This is a Katari (Boomerang) from Gujurat, Western India. Boomerangs are not just an Australian Aborigine invention, similar wooden hunting implements can be found in cultures from all over the world.
If you visit our Explorers Gallery you can see this example which forms part of the Museum's world cultures collections, much of which was donated by Dr Charles Paget-Blake. He was President of the Torquay Natural History Society (1869 – 1870) and became actively engaged in collecting ‘curios’ from the 1840s, both as a result of his travels, and as an Assistant Surgeon on-board HMS Cornwallis during the first Chinese Opium War.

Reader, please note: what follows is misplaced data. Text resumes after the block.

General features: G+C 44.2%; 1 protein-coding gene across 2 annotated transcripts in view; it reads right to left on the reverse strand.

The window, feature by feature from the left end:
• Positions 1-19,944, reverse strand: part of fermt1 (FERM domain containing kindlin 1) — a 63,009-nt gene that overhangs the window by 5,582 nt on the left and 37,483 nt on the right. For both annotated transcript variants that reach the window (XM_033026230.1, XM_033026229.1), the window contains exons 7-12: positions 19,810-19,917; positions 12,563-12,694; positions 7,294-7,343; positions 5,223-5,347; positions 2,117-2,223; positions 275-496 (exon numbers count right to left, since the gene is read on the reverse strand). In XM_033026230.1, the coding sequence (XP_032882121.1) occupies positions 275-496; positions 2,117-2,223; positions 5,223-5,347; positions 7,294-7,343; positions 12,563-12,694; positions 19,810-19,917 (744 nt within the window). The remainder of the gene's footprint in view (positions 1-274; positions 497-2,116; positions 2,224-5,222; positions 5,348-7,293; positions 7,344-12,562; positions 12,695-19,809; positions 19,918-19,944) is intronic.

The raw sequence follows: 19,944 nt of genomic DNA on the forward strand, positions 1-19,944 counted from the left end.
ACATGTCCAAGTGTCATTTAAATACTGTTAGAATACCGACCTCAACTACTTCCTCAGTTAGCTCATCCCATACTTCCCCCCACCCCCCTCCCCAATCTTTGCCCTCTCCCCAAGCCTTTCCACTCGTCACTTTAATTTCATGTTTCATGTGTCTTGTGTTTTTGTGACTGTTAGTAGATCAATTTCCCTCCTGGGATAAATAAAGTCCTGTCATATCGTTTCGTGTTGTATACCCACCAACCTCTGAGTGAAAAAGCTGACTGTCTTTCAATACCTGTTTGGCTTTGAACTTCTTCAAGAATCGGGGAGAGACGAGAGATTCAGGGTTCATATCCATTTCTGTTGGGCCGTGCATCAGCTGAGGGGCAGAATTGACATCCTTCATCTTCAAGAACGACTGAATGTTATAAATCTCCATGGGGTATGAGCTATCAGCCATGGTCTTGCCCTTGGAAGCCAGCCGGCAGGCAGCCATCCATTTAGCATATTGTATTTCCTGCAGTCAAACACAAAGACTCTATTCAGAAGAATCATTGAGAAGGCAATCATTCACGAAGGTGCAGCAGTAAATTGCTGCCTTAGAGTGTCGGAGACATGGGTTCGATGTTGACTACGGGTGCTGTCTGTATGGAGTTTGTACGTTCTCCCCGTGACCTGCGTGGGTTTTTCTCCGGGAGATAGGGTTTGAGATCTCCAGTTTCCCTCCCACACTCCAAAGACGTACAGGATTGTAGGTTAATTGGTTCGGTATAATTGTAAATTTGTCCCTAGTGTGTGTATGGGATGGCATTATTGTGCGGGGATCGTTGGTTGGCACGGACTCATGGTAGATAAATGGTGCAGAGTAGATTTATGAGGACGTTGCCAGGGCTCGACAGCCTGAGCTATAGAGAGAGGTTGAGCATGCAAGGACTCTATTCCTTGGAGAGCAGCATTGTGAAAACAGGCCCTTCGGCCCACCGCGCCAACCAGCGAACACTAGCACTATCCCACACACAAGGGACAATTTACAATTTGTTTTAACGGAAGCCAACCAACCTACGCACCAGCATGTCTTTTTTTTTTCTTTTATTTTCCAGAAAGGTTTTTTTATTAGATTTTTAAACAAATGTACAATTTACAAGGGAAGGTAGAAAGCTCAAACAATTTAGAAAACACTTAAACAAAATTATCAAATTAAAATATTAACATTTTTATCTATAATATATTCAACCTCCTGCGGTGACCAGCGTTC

You can still see the original 19th century label which incorrectly states it was found in South Australia. The term ‘boomerang’ probably entered the common lexicon around 1827, corrupted from an extinct Aboriginal language from New South Wales, Australia. A variant, ‘wo-mur-rang’, has been dated to at least 1798.